At this point, greenhouse gas emissions, and humans' culpability for them, are as close to a fact as science can get. Researchers had assumed that humans' role in creating greenhouse gases began in during the Industrial Revolution. But Celia Sapart, from the Netherlands' Utrecht University, and her colleagues have found evidence that humans have played a role in the creation of greenhouse gas emissions since the time of the Roman Empire.
What's more, they believe that their findings may mean that scientists should rethink climate change models that did not take human involvement into consideration before the nineteenth century.
The team of multinational researchers, from Denmark, France, the Netherlands, Switzerland and the United States, examined ice cores in Greenland. By analyzing air bubbles trapped in the ice, researchers can identify the levels of methane in the atmosphere when the bubbles were formed. The fraction of heavy and light carbon isotopes, which are the same element with different numbers of neutrons, can also tell the researchers whether the methane came from forest fires, wetlands or other places.
Methane is a greenhouse gas, with 20 percent as much warming power as carbon dioxide, and are naturally produced from natural sources, like forest fires, wetlands and volcanic eruptions. But human actions, like raising cattle and burning fossil fuels, can also produce methane; currently, human actions are responsible for over half of the methane released into the atmosphere.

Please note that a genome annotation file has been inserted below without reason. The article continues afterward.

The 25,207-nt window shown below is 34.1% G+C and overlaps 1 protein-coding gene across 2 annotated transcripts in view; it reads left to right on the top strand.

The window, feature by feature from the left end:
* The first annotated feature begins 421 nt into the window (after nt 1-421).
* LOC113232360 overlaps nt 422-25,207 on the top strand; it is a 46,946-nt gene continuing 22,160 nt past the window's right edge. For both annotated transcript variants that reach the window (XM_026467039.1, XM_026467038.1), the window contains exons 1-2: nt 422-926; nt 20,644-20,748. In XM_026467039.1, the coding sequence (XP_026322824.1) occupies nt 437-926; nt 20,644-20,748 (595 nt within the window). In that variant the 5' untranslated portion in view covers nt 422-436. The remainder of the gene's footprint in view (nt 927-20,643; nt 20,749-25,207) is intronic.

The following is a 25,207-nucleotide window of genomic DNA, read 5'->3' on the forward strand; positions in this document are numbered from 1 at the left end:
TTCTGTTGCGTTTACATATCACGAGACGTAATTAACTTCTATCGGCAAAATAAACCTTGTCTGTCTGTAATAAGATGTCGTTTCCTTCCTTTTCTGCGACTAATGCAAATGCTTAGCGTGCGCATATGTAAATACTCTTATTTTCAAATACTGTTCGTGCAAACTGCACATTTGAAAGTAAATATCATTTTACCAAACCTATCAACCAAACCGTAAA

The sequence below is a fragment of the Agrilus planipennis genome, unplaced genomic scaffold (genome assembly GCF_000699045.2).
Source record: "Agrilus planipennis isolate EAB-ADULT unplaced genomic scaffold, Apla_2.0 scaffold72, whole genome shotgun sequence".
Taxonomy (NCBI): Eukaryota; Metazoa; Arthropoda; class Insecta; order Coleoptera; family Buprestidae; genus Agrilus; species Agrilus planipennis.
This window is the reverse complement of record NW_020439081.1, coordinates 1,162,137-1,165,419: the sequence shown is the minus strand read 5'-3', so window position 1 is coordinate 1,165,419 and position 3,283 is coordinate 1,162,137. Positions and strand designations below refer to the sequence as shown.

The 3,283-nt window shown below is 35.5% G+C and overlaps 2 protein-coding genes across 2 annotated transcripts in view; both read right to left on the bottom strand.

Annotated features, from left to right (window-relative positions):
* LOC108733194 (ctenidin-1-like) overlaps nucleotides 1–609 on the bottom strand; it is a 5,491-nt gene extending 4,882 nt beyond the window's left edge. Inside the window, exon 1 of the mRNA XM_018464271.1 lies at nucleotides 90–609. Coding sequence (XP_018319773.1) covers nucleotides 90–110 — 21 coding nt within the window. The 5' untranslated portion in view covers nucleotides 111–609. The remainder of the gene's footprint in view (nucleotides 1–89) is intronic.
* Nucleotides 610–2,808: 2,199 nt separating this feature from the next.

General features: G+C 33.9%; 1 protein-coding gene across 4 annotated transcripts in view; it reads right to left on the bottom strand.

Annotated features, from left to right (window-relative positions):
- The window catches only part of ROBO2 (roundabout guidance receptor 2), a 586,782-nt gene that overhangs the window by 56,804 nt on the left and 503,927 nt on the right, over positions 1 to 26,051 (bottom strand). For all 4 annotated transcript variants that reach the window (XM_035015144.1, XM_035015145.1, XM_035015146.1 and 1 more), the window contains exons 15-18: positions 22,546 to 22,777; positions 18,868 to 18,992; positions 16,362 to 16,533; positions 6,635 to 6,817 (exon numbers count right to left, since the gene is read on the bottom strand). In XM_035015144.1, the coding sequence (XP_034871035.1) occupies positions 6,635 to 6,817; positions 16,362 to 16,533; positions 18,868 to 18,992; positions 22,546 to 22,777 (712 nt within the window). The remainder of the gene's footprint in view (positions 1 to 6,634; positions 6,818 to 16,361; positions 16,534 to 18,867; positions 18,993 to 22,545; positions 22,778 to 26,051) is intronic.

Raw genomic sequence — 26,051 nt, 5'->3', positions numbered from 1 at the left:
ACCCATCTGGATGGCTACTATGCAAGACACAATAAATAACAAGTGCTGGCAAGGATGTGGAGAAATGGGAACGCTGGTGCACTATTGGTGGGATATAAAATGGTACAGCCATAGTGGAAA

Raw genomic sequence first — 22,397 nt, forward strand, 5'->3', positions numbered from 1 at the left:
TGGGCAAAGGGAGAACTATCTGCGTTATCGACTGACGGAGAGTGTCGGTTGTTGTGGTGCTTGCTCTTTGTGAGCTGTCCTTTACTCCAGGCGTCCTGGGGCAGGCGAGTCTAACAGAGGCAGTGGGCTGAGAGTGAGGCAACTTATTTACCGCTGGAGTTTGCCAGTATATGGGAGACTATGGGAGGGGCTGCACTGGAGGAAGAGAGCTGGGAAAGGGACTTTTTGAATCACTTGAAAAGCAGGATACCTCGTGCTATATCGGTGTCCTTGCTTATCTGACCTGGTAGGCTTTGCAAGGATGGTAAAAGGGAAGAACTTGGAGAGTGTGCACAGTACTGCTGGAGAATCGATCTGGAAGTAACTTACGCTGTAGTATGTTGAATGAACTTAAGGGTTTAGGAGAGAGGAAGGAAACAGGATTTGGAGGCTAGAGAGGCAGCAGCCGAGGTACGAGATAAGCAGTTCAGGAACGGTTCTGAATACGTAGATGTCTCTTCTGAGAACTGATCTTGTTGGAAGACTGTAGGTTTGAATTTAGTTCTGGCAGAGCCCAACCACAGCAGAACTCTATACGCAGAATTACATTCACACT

The study, published yesterday in Nature, found that humans' production of methane was high around 100 B.C. during the heyday of the Roman Empire. Greenhouse gases were produced as the Romans burned down land for crops and expanded their empire. At around the same time, the Han dynasty in China was hitting its peak and was burning large swaths of forest in order to carve swords. At around 200 A.D., both dynasties fell, and the amount of methane in the air dwindled.
Methane production also increased during the middle of the 13th century, when Europe was undergoing a miniature Ice Age and Europeans were forced to burn wood in order to keep warm. During that time, human activity was responsible for 20 to 30 percent of methane production.
Of course, methane production during those time periods was still far lower than it is now. But it does present the question of whether climate change models need to be adjusted in order to more properly portray the past. As the researchers point out, a more accurate view of the past could give us a more accurate view of the future.